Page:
Understanding opponents is key for Michigan this weekend

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By Shannon Lynch, Daily Sports Writer
Published January 16, 2014

After pulling off an upset victory over No. 22 Purdue earlier this week, the Michigan women’s basketball team could be celebrating.

Instead, the Wolverines are preparing for Saturday’s contest against Illinois with the chance to earn their fourth Big Ten win. Though the Fighting Illini currently sit near the bottom of the conference, Crisler Center can expect to play host to a high-powered offensive battle of two aggressive teams.

“The Big Ten is so competitive this year and anybody can come into a game and get a win,” said junior guard Nicole Elmblad. “So some early success is great, but we can’t drop our guard at all.”

Minimizing turnovers and, in particular, halting the heavy offensive production of Illinois guard Ivory Crawford, will be key to Michigan’s success. In their latest victory, over Northwestern, the Fighting Illini shot 40 percent from the field and Crawford had 19 points, including the final 12, giving her team the boost it needed for a win.

Though she stands at 5-foot-10, Crawford poses the biggest threat to the Wolverines (3-1 Big Ten, 12-5 overall). She averages 15 points a game and has yet to finish a conference game with fewer than 19 points. Michigan is intent on keeping her under pressure and outside of her comfort zone on the court.

“We’re just looking to make them have to attack us, seeing as they have a lot of good shooters, especially in the zone,” said junior forward Cyesha Goree. “We just want to make sure we guard with a high hand — make them go up if they are a shooter, and if they are a driver, make them have to shoot.”

Because Illinois (1-3, 8-9) has demonstrated an ability to knock down shots with ease, it will be critical for the Wolverines to keep possession of the ball on offense and take advantage of the shot clock, especially after committing 17 turnovers against Purdue on Wednesday.

“Being young, we’re trying to figure out, is it a good take at this point or should we be trying to hold it? And when we try to hold it sometimes that leads to turnovers,” said Michigan coach Kim Barnes Arico. “Illinois is a team that’s going to do that the entire game, so if we don’t get better at it, we’re going to be in trouble come Saturday.”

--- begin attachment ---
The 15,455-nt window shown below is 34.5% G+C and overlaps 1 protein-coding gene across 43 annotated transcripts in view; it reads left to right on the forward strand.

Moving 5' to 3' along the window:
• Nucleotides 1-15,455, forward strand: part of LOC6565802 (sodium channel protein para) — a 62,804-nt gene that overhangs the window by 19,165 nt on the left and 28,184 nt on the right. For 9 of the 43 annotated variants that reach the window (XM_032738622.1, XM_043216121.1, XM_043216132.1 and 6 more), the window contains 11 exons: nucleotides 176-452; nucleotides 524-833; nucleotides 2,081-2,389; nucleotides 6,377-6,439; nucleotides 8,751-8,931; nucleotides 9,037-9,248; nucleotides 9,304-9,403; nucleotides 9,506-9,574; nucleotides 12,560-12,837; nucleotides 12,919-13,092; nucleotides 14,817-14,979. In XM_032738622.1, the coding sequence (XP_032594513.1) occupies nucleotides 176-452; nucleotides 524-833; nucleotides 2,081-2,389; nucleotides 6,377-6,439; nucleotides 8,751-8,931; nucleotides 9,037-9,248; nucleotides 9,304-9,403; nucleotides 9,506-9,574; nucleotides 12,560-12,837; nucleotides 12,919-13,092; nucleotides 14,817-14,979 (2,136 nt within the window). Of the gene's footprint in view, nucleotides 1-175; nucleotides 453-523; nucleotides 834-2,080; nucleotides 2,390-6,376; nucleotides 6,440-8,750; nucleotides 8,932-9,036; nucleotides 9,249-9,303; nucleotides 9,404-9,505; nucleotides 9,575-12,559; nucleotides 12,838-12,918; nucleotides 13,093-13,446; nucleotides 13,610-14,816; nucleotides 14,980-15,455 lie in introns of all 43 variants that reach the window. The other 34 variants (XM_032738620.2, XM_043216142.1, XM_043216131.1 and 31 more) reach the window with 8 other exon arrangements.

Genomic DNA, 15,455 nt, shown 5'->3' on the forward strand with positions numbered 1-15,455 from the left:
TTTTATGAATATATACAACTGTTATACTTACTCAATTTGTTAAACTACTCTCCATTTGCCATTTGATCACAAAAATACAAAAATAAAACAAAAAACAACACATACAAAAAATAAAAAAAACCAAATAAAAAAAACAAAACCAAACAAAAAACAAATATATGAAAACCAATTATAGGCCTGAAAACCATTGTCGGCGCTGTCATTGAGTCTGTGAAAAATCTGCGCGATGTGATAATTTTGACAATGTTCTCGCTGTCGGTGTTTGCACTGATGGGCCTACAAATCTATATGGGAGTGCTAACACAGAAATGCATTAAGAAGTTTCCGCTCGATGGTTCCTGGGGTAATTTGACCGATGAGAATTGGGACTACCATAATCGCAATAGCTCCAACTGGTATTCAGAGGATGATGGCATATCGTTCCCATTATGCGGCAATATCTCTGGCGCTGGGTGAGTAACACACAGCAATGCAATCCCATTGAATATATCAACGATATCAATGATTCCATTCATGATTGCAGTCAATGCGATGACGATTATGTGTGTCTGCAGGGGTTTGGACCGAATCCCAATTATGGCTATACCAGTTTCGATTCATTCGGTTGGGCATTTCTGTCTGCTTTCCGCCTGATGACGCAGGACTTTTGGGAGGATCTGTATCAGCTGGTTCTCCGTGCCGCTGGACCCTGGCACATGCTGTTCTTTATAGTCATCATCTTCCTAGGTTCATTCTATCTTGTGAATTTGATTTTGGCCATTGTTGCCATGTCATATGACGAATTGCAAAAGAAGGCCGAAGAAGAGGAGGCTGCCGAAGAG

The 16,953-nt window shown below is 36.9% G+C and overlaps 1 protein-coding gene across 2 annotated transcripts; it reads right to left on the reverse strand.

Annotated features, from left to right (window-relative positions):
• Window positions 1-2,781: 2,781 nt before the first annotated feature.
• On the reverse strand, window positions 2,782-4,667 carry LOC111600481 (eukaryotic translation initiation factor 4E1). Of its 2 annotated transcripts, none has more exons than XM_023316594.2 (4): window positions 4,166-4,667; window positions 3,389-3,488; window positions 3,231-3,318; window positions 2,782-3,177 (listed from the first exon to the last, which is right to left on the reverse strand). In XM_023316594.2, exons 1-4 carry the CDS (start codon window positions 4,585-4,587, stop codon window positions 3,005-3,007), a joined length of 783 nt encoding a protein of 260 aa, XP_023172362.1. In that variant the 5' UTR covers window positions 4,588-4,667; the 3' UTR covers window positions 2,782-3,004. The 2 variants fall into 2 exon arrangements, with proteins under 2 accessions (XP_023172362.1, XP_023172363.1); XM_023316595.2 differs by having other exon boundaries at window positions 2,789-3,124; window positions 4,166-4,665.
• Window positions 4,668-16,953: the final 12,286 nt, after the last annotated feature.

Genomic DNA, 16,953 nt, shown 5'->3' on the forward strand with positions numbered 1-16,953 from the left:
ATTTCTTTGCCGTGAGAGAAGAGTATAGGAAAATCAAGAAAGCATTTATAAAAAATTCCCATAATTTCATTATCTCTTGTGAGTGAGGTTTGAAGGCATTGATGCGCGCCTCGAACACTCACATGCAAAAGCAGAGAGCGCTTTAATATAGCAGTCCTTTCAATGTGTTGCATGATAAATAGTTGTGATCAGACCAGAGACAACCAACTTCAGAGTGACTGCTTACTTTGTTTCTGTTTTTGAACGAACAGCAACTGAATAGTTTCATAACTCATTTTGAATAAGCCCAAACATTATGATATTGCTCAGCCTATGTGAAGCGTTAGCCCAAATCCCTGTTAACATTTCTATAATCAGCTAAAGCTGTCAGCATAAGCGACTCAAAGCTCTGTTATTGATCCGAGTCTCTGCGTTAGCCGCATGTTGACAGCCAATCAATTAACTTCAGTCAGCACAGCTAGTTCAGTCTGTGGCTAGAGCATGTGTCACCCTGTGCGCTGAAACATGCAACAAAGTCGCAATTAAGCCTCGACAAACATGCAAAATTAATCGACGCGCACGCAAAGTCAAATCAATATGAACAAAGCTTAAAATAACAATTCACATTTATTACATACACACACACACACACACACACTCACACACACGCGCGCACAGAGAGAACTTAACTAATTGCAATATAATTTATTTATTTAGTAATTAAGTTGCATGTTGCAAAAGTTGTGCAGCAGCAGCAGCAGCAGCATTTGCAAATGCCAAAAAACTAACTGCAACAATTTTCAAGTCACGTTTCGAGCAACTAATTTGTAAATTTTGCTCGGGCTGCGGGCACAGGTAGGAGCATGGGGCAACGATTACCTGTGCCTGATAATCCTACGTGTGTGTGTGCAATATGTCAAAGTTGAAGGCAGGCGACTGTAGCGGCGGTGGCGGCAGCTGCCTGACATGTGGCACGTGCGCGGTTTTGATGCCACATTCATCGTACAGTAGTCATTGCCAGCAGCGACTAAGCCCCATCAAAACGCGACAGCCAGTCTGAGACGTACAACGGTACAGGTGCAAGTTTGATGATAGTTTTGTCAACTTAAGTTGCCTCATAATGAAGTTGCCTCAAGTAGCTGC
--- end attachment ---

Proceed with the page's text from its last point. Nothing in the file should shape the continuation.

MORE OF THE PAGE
In their last games, both Michigan and Illinois have been fortunate to rely on a single scorer to give them the edge late in the second half. For Illinois it was Crawford, and for Michigan it was sophomore guard Madison Ristovski.

Ristovski maintained Michigan’s lead over Purdue when Goree was taken out after getting into foul trouble. The Sterling Heights, Mich. native went 3-for-5 from outside the arc and finished the night with 17 points, her highest-scoring game since November. One of her timely 3-pointers helped keep a comeback at bay as the Wolverines cruised to an easy victory.

“She’s a great scorer and she knows how to score and put the ball in the basket, but I think her biggest attribute is that she’s just a ball player — she can find the open people, and she really just knows the game,” Elmblad said. “She’s really blossoming right now, and that’s great for our team because we’re going to need that spark going into these next games.”

The Wolverines will need to keep up the high scoring percentages they’ve notched in every conference game this season to keep the game close, and once again, getting a hold of defensive rebounds will be critical to Michigan’s success.

According to Goree, the most important thing Michigan needs to do Saturday is understand the kind of basketball Illinois wants to play and then force them into a different kind of game.

“Illinois looks to speed up the pace in basketball, so if we just slow it down and wait and don’t force any passes, I think we’ll be fine,” she said.